CompetencyWorks is an online resource dedicated to providing information and knowledge about competency education in the K-12 education system. Drawing on lessons learned by innovators and early adopters, CompetencyWorks shares original research, knowledge and a variety of perspectives through an informative blog with practitioner knowledge, policy advancements, papers on emerging issues and a wiki with resources curated from across the field. CompetencyWorks also offers a blog on competency education in higher education so that the sectors can learn from each other and begin to align systems across K-12, higher education and the workplace.

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What I Am Learning from Anthony Kim

August 14, 2015 by
Instructional Models

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Sometimes I’m a little slow.

I loved the ideas that Anthony Kim, CEO of Education Elements, put together in his post Interested in Innovative School Models? What to Consider to Make Sure They Are Successful – merging together 1) depth of learning, 2) acceleration of learning, and stages of student independence or student agency.

But it wasn’t until I had the opportunity to hear Kim present at the New Hampshire Educators Summit last week (click here for video) that I actually started to really comprehend what this all means. And honestly, my guess is that these ideas are so profound that I’m just starting a journey of understanding what this means for competency-based schools. (I might call these types of inquiries a “learney” – a journey of learning.)

One of my huge pet peeves is that a lot of writing about blended learning only talks about the tech part and fails to provide an overall picture. Rarely does it talk about what is needed for blended learning  to address the tremendous change that is happening with the introduction of the Common Core – moving from a focus on recall and comprehension, the first two levels in most knowledge taxonomies, toward the higher (and deeper) levels of analysis and application. Much of the knowledge base on blended learning focuses on models, products, and the necessary tech infrastructure….but not about what needs to be happening the rest of the time in the classroom to provide deeper learning.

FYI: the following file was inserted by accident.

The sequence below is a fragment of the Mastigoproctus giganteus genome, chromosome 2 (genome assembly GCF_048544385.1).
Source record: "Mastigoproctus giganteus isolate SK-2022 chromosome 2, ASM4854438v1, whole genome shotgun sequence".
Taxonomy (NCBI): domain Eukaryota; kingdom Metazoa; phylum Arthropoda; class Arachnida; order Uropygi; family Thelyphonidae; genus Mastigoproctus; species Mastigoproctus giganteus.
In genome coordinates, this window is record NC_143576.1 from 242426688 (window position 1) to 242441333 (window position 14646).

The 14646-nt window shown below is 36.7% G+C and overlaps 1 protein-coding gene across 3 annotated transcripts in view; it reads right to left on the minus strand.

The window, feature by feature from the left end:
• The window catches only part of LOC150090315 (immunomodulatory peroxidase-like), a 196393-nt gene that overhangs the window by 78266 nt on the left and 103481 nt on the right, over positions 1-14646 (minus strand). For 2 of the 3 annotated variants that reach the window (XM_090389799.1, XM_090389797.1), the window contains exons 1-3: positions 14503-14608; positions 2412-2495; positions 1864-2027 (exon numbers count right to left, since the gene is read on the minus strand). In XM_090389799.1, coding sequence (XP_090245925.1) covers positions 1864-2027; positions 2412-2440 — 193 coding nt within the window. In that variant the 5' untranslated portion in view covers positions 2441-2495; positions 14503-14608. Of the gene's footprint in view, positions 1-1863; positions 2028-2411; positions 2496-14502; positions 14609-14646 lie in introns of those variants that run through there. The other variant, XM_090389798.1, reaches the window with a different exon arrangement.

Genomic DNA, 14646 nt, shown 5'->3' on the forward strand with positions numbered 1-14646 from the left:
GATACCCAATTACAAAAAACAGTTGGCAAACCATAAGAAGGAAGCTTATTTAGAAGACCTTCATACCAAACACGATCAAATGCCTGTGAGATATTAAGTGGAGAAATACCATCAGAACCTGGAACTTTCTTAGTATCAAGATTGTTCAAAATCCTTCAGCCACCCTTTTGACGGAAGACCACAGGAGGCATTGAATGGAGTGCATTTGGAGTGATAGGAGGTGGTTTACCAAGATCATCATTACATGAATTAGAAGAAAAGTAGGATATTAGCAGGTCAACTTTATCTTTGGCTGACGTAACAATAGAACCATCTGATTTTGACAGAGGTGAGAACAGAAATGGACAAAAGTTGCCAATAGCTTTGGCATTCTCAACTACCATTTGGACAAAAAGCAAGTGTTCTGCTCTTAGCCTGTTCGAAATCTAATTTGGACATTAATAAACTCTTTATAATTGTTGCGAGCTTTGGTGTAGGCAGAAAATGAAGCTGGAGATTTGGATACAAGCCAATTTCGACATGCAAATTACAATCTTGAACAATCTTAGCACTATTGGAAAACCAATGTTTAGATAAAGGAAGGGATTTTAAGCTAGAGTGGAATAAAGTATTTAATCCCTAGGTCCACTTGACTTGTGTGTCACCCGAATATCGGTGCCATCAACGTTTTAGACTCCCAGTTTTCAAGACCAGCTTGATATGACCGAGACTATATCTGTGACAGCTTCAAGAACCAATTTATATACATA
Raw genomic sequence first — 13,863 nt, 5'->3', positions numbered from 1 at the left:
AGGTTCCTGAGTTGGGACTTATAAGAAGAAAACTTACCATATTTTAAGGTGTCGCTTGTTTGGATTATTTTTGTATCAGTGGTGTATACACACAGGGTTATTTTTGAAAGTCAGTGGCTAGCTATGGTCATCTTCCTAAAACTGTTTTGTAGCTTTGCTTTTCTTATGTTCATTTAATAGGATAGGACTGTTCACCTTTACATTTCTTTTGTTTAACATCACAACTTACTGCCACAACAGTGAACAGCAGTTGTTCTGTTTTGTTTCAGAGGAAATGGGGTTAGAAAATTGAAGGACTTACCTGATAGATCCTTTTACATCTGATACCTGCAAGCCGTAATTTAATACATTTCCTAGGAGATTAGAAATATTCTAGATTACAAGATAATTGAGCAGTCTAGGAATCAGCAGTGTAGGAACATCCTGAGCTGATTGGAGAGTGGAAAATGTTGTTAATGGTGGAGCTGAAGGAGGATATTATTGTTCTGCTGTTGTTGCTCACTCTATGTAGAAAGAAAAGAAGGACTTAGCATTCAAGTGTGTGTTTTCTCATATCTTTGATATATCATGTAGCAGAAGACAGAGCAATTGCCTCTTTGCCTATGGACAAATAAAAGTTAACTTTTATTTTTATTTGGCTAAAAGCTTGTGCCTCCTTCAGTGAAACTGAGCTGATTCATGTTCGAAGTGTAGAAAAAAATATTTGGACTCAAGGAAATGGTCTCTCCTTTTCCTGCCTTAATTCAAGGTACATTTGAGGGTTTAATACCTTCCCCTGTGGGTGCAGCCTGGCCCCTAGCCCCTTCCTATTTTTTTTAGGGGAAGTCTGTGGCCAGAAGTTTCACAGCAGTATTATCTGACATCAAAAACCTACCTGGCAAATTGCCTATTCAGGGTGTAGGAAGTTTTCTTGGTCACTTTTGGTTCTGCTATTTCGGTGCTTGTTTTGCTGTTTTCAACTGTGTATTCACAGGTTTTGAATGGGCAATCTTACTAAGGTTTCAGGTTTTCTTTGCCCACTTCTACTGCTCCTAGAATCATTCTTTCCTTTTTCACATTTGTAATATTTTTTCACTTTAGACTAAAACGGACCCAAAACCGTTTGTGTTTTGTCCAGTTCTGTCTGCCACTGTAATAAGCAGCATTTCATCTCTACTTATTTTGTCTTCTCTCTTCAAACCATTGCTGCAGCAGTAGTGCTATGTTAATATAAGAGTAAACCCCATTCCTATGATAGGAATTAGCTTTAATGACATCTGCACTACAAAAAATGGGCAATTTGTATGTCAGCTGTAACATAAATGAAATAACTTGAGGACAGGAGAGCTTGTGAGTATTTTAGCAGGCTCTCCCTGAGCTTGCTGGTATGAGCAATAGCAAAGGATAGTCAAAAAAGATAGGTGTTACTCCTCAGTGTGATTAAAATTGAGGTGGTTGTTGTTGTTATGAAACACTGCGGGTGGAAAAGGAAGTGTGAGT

Kim did not fall into this trap. Instead, he illuminated how blended learning can help us build capacity for deeper learning. By using the three-part axis of depth of knowledge (such as Bloom’s or Webb’s), stages of independence (students move dependent on direction from the teacher and toward self-directed learning), and acceleration (students start at different points and progress at different rates, meaning a student who is behind grade level may actually be learning at a much faster rate of learning), he provides a robust picture of what schools need to be able to do and how they can best do it using technology. (more…)

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Support for Teachers in a Competency Education School

August 13, 2015 by

LockersAs a high school principal who has worked for the past six years through a transition from traditional to competency education, I am often asked how our school district has supported teachers both in the past through the transition process and also currently as we sustain our competency education model. Our teacher support system has many layers, each designed to support teachers at different points along our journey.

Professional Learning Communities